Over the past few days I’ve been reading Paul Jarvis’s book Everything I Know, a book about how to set up your own business and be creative. When I do buy books about business and creativity, they tend to attract me because they’re unconventional – they have advice and blueprints that don’t follow conventional business ‘wisdom’. I’m not aiming to have a corporate business: this kind of business doesn’t appeal to me because I value things and am passionate about things that might be considered ‘fringe’ or perhaps might be considered ‘unpolished’. Doing work that doesn’t align with my values often feels forced and joyless, which is why I don’t do sponsored posts or have advertising on my blog – don’t get me wrong, I think there is value in doing them for some people, but they just don’t work for me right now.
When I write, I’m not afraid of going deeper and exposing vulnerability, neither am I interested in having a business that shies away from my political values (equality, inclusion and diversity). In many ways, I think corporate culture and business is alien to many people, and doesn’t gel well with ground-roots activism, justice and heart. You just have to look at the difference between Starbucks and your local independent café. People can tell what the values and aims behind your business are, no matter how it is dressed up.
Much business advice is often all about how to sell yourself as a brand. The conventional wisdom goes that you have to be a certain way – professional, polished, uniform – but also have your own ‘style’ and to be ‘different’. The contradiction being that the conventional idea of professional is all suited up, corporate, grey and faceless, whilst having your own style is all about being true to yourself, following your values and being yourself – but for these advice givers, being yourself might mean a scaled back, less colourful version of yourself. This has always made me feel uncomfortable and inadequate. I have always wanted to create a business that doesn’t involve me wearing suits, carrying a briefcase, and being someone else’s idea of ‘business’.
So reading Paul Jarvis’s book has been a revelation. If your values don’t line up with someone else’s idea of corporate culture and business – then they are not the right fit for you. Come as you are – if informal is your thing, then why jump through hoops to fit someone else’s idea of what business means and looks like? Break the mould. Create a business around what you value the most and what kind of work you do best. Be less afraid to be vulnerable – courage and bravery are vulnerable. Paul Jarvis talks a lot about fear – how natural it is and that everyone is afraid of failing. Creativity itself is all about failing – about experiments – you experiment and yes you might fail but you just do it again, a different way. You show up and do the work, experiment, work through the fear and do it anyway. You create your own business and creative journey.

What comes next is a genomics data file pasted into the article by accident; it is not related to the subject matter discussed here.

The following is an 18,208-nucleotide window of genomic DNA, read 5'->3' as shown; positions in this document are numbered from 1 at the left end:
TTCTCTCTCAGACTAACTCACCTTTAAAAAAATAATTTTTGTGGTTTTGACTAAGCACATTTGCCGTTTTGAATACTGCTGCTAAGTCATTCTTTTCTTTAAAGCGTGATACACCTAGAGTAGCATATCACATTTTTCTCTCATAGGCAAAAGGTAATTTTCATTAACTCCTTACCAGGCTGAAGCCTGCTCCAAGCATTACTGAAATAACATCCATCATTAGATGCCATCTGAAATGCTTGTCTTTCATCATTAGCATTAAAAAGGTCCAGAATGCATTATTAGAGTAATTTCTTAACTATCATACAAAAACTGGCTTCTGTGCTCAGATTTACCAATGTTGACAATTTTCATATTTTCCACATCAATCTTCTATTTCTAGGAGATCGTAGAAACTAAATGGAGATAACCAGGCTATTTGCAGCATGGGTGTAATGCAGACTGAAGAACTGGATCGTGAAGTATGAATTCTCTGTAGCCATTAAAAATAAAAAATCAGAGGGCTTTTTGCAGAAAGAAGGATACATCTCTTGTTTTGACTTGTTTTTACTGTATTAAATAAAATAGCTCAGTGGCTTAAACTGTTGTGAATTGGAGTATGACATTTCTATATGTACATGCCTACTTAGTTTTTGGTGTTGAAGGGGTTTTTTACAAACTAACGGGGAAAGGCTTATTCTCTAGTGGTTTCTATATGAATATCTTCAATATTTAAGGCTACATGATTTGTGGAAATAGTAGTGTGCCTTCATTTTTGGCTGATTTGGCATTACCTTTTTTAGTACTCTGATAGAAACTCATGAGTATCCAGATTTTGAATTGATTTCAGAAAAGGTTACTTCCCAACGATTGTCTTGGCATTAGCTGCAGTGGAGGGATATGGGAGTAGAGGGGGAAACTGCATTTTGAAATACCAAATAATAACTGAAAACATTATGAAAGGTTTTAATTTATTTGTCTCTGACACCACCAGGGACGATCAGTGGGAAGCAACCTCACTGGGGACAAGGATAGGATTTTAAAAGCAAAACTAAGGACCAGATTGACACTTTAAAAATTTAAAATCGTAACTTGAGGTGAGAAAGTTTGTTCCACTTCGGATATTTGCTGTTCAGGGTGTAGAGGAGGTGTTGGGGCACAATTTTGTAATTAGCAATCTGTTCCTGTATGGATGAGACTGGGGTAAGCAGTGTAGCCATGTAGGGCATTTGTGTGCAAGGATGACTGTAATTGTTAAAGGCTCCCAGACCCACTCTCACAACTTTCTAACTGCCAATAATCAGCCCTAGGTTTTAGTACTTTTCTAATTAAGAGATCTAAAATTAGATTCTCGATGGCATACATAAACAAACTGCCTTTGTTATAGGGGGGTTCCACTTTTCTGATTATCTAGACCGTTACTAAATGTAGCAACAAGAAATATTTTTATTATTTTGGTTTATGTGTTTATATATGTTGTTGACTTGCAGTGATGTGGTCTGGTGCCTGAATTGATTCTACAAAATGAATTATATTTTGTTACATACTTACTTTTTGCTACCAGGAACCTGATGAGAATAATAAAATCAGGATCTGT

Simply – I’m still digesting the messages in Everything I Know, and I’m sure I will have more to say once I take his advice, but for the moment, this book has changed the way I think about doing business, and will do business.
‘It was only because I tried and failed (until I didn’t fail) that I successfully got the pieces back into the box. It didn’t work at all, until it did. All I had to do was keep experimenting with different possibilities- making choices and moving forward in the adventure.’ – Paul Jarvis.
4 thoughts on “Monday Night Inspiration: Everything I Know”
What a refreshing analysis of corporate culture. I often react incredibly negatively to books written about business, and even the very idea of writing about business. There’s an odd sort of evangelism about it that makes me deeply uncomfortable, as “faceless” is never something I’d aspire to be. Very much enjoyed this. Thanks.
Me too – I find books that focus on ‘corporate speak’ and stuff like that really unhelpful. If I’m going to write about business again, I hope I don’t write in a way that people can’t relate to! 🙂